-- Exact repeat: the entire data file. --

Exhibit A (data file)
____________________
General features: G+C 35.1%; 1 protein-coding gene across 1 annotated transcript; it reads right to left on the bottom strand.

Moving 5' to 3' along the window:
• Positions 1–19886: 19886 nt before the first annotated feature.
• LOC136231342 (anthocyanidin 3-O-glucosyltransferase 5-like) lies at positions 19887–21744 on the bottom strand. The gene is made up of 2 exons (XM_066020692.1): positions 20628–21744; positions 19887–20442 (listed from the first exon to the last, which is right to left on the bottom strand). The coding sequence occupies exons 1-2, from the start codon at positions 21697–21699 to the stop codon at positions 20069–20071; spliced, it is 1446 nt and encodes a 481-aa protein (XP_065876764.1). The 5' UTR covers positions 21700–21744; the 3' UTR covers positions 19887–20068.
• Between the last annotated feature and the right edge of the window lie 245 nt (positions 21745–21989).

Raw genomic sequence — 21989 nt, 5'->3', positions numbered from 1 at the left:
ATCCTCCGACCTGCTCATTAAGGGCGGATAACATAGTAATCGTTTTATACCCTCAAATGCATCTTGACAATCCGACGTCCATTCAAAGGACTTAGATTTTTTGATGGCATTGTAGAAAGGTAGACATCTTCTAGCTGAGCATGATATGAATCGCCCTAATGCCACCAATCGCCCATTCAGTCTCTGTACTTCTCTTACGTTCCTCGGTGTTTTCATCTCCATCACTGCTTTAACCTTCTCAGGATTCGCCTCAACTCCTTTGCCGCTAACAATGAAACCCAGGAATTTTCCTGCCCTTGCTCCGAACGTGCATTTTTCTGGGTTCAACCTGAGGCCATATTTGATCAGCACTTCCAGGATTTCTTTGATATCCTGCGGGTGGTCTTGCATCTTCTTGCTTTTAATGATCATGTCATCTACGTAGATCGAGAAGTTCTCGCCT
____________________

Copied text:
General features: G+C 35.1%; 1 protein-coding gene across 1 annotated transcript; it reads right to left on the bottom strand.

Moving 5' to 3' along the window:
• Positions 1–19886: 19886 nt before the first annotated feature.
• LOC136231342 (anthocyanidin 3-O-glucosyltransferase 5-like) lies at positions 19887–21744 on the bottom strand. The gene is made up of 2 exons (XM_066020692.1): positions 20628–21744; positions 19887–20442 (listed from the first exon to the last, which is right to left on the bottom strand). The coding sequence occupies exons 1-2, from the start codon at positions 21697–21699 to the stop codon at positions 20069–20071; spliced, it is 1446 nt and encodes a 481-aa protein (XP_065876764.1). The 5' UTR covers positions 21700–21744; the 3' UTR covers positions 19887–20068.
• Between the last annotated feature and the right edge of the window lie 245 nt (positions 21745–21989).

Raw genomic sequence — 21989 nt, 5'->3', positions numbered from 1 at the left:
ATCCTCCGACCTGCTCATTAAGGGCGGATAACATAGTAATCGTTTTATACCCTCAAATGCATCTTGACAATCCGACGTCCATTCAAAGGACTTAGATTTTTTGATGGCATTGTAGAAAGGTAGACATCTTCTAGCTGAGCATGATATGAATCGCCCTAATGCCACCAATCGCCCATTCAGTCTCTGTACTTCTCTTACGTTCCTCGGTGTTTTCATCTCCATCACTGCTTTAACCTTCTCAGGATTCGCCTCAACTCCTTTGCCGCTAACAATGAAACCCAGGAATTTTCCTGCCCTTGCTCCGAACGTGCATTTTTCTGGGTTCAACCTGAGGCCATATTTGATCAGCACTTCCAGGATTTCTTTGATATCCTGCGGGTGGTCTTGCATCTTCTTGCTTTTAATGATCATGTCATCTACGTAGATCGAGAAGTTCTCGCCT